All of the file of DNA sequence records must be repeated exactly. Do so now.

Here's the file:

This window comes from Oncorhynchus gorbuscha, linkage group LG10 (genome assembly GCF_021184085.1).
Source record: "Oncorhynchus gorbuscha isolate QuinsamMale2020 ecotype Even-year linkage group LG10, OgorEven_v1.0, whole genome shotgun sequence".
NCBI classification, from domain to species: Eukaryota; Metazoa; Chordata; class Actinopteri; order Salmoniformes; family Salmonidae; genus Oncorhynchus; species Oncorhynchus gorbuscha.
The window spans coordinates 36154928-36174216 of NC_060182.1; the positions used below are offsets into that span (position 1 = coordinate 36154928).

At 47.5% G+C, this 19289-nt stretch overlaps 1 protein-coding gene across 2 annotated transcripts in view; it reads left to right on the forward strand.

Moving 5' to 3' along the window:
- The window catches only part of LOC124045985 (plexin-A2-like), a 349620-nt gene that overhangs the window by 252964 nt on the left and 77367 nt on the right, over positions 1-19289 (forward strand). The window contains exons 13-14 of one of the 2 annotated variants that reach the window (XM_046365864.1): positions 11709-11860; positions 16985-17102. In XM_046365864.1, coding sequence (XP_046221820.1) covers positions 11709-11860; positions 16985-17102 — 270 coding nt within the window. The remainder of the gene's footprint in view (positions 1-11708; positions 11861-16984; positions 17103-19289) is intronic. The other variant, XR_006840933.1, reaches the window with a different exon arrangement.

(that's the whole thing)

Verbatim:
This window comes from Oncorhynchus gorbuscha, linkage group LG10 (genome assembly GCF_021184085.1).
Source record: "Oncorhynchus gorbuscha isolate QuinsamMale2020 ecotype Even-year linkage group LG10, OgorEven_v1.0, whole genome shotgun sequence".
NCBI classification, from domain to species: Eukaryota; Metazoa; Chordata; class Actinopteri; order Salmoniformes; family Salmonidae; genus Oncorhynchus; species Oncorhynchus gorbuscha.
The window spans coordinates 36154928-36174216 of NC_060182.1; the positions used below are offsets into that span (position 1 = coordinate 36154928).

At 47.5% G+C, this 19289-nt stretch overlaps 1 protein-coding gene across 2 annotated transcripts in view; it reads left to right on the forward strand.

Moving 5' to 3' along the window:
- The window catches only part of LOC124045985 (plexin-A2-like), a 349620-nt gene that overhangs the window by 252964 nt on the left and 77367 nt on the right, over positions 1-19289 (forward strand). The window contains exons 13-14 of one of the 2 annotated variants that reach the window (XM_046365864.1): positions 11709-11860; positions 16985-17102. In XM_046365864.1, coding sequence (XP_046221820.1) covers positions 11709-11860; positions 16985-17102 — 270 coding nt within the window. The remainder of the gene's footprint in view (positions 1-11708; positions 11861-16984; positions 17103-19289) is intronic. The other variant, XR_006840933.1, reaches the window with a different exon arrangement.